Figure 5. CDT induces RAGE expression and proinflammatory cytokine production in the mouse small intestine. (A) Mice were treated with PBS or CDT (2.5 mg/kg) by intragastric gavage once every 2 days for six administrations. Arrows in red indicated the days of CDT administration. (B) Tissue sections of the jejunum were prepared and fixed in 4% paraformaldehyde and subjected to hematoxylin-eosin (H&E) or immunohistochemical (IHC) staining with antibodies against RAGE, HMGB1, IL-1β, TNF-α, and IL-6, respectively. The magnified images are shown in the right panel of each cropped area. Arrows in yellow represented severe infiltration of inflammatory cells in the intestinal epithelium with pathological derangement. Pronounced expression of proinflammatory cytokines shown in intestinal tissues were indicated by red arrows. Scale bars in left panels, 20 μm and in magnified right panels, 200 μm.
RAGE has been reported to participate in several bacterial diseases (14, 34, 36–38). Although RAGE plays a crucial role in inflammation and is required to control bacterial infections, the effect of RAGE on the immune response to CDT has not been investigated. We found that CDT triggers the RAGE-HMGB1-inflammation axis in lipid rafts. Understanding the role of RAGE in CDT-induced pathogenesis is particularly important, as targeting these critical molecules has been proposed for treating bacterial infectious diseases.
The role of RAGE has been investigated by using animal models infected with different bacterial pathogens (14, 36–38), but showed conflicting results. RAGE was found to elevate the burden of Streptococcus pneumoniae in the lungs, which exacerbated pneumonia and increased mortality of WT mice compared to RAGE-deficient mice (37). A recent study also reported that RAGE deficiency increased the survival rates of Acinetobacter baumannii-infected mice, which was associated with increased levels of circulating IL-10, an anti-inflammatory cytokine (14). In contrast, RAGE deficiency was found to cause organ failure in a mouse model of E. coli-induced sepsis, indicating that a RAGE signaling response is involved in its antibacterial activity (36). RAGE contributes to the defense against Klebsiella pneumoniae infection by decreasing the bacterial burden and restraining extrapulmonary dissemination, thereby reducing mortality (38). However, the hyperinflammation was occurred in response to gram-negative bacteria by RAGE signaling and that exacerbated the infection in diabetic mice (12).
Consistent with these findings, our study showed that CDT exploited lipid rafts to induce inflammation through the activation of the RAGE-HMGB1-IL-8 axis, indicating that RAGE is a key factor in this process. Notably, the immune defense against pathogen infection is a double-edged sword that either prevents microbial infections or destroys host cells. Therefore, the exact role of RAGE in the beneficial or deteriorated immune defense against CDT-induced pathogenesis requires further investigation.
Danger-associated molecular pattern (DAMP) proteins, such as HMGB1, S100, IL-1α, and IL-33/ST2, are endogenous danger signals (39–41). DAMP signal activation is mediated by several PRRs, including RAGE and Toll-like receptors (TLRs), which are involved in bacteria-induced inflammation (42–44). Several studies have indicated that DAMPs function as alarmins, forming immunostimulatory complexes with chemokines and promoting leukocyte migration and inflammatory responses (15, 45, 46), which are correlated with the severity of bacterial infection (47). RAGE is a ligand for DAMP and is involved in activating NF-κB to stimulate the production of pro-inflammatory cytokines (48). Although we demonstrated that RAGE was mediated during CDT-induced inflammation in the intestine, whether pattern recognition receptors other than RAGE are involved in CDT-induced inflammation is unclear. Identifying mechanisms other than the HMGB1-RAGE interaction is critical for improving the understanding of molecular patterns that occur in response to CDT.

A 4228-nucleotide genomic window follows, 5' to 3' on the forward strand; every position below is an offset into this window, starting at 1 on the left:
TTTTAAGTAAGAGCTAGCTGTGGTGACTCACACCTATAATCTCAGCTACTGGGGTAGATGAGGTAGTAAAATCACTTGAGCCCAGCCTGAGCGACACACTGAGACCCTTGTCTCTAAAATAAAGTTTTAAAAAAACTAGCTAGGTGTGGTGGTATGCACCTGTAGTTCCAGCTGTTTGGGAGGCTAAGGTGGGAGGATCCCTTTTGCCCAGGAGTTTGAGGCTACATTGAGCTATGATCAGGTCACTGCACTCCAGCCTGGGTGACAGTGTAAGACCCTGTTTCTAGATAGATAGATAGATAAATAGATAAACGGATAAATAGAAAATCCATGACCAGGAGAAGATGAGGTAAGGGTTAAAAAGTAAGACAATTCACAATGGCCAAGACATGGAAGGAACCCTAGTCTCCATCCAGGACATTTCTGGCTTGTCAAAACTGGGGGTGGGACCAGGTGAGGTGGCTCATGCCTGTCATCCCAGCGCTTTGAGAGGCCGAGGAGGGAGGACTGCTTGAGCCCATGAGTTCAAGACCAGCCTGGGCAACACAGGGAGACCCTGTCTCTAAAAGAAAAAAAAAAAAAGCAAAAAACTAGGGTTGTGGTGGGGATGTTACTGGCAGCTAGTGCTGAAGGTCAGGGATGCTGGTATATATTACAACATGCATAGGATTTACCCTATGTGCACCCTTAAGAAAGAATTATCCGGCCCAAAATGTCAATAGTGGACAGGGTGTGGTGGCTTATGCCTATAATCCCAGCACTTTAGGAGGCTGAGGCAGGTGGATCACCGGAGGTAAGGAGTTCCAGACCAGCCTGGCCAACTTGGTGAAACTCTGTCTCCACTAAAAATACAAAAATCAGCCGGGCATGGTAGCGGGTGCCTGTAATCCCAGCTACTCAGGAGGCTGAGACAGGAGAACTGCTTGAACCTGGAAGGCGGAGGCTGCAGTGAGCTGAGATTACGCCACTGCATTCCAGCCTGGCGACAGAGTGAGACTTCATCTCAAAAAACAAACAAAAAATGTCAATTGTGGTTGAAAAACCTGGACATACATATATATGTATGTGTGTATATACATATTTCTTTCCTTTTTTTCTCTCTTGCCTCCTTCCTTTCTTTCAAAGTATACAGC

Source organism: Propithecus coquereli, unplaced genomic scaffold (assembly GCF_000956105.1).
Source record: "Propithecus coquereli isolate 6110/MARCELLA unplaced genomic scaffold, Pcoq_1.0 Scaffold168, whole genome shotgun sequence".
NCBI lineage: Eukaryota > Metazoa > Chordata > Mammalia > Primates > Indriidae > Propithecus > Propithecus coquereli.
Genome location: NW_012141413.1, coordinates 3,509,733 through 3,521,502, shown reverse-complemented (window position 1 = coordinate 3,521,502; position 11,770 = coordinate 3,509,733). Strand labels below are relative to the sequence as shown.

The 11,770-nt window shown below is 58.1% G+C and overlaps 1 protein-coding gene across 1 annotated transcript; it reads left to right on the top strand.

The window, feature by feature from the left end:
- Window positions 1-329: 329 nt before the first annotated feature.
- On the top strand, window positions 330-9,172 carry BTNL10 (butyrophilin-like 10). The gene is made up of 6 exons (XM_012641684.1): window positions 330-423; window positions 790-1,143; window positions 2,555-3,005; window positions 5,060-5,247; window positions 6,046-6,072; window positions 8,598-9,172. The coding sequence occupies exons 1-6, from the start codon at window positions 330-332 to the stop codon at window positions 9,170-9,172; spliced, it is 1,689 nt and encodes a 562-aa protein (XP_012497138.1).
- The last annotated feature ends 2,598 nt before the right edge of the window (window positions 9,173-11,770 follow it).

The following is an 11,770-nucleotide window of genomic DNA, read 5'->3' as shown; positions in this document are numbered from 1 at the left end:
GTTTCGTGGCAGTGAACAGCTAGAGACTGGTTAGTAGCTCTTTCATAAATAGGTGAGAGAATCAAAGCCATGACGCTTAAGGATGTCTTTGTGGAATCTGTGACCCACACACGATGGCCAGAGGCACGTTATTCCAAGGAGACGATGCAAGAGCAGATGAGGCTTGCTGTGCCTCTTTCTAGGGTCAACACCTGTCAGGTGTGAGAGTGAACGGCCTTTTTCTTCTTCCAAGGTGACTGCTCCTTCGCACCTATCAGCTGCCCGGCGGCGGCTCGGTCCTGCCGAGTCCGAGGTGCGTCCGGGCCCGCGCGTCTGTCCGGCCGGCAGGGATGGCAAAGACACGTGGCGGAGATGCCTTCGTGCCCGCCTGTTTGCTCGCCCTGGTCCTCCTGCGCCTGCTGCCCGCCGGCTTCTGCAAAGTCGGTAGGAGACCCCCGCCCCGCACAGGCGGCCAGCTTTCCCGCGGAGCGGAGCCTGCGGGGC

We recently demonstrated that C. jejuni CdtA and CdtC interact with membrane-associated lipid rafts, enabling CdtB to cross the cell membrane for transport into the nucleus (25, 26, 30, 49). CdtB possesses DNase I activity, which causes DSBs and leads to cell apoptosis (4). Our current study demonstrate that CDT increased the expression of HMGB1. This can occur at the transcriptional and posttranslational levels, although exactly how the expression of HMGB1 was increased remain unknown. Additionally, it was unclear how CDT influenced HMGB1 to affect the repair of DSB. Despite the availability of genetic information and experimental results, the understanding of CDT-induced pathogenesis at the molecular level warrants further investigations.
HMGB1 is a sticky molecule that binds several proinflammatory molecules including LPS. The HMGB1-LPS complex is endocytosed via RAGE to reach the endolysosomal compartments, then enables LPS to gain access to the cytosol and induce caspase-11 expression, which induces pyroptosis (28). HMGB1 without co-molecules is a strong inducer for cytokines, but it needs TLR4 rather than RAGE for this induction (27, 50). In contrast, HMGB1 with co-molecules can induce cytokines via RAGE. Our study, by using co-immunoprecipitation assay, showed that CDT binds to extracellular HMGB1 that may be important for endocytosis by RAGE (Figure S6A). Although CDT could induce RAGE expression, TLR4 was not involved in this process (Figure S6B). In line with previous studies, our results showed that CdtB and HMGB1 form a complex, which may interact with the cell-surface receptor RAGE. However, whether HMGB1 is essential for translocation of CdtB into the cytosol and finally reaching the nucleus through RAGE-mediated endocytosis require to be investigated.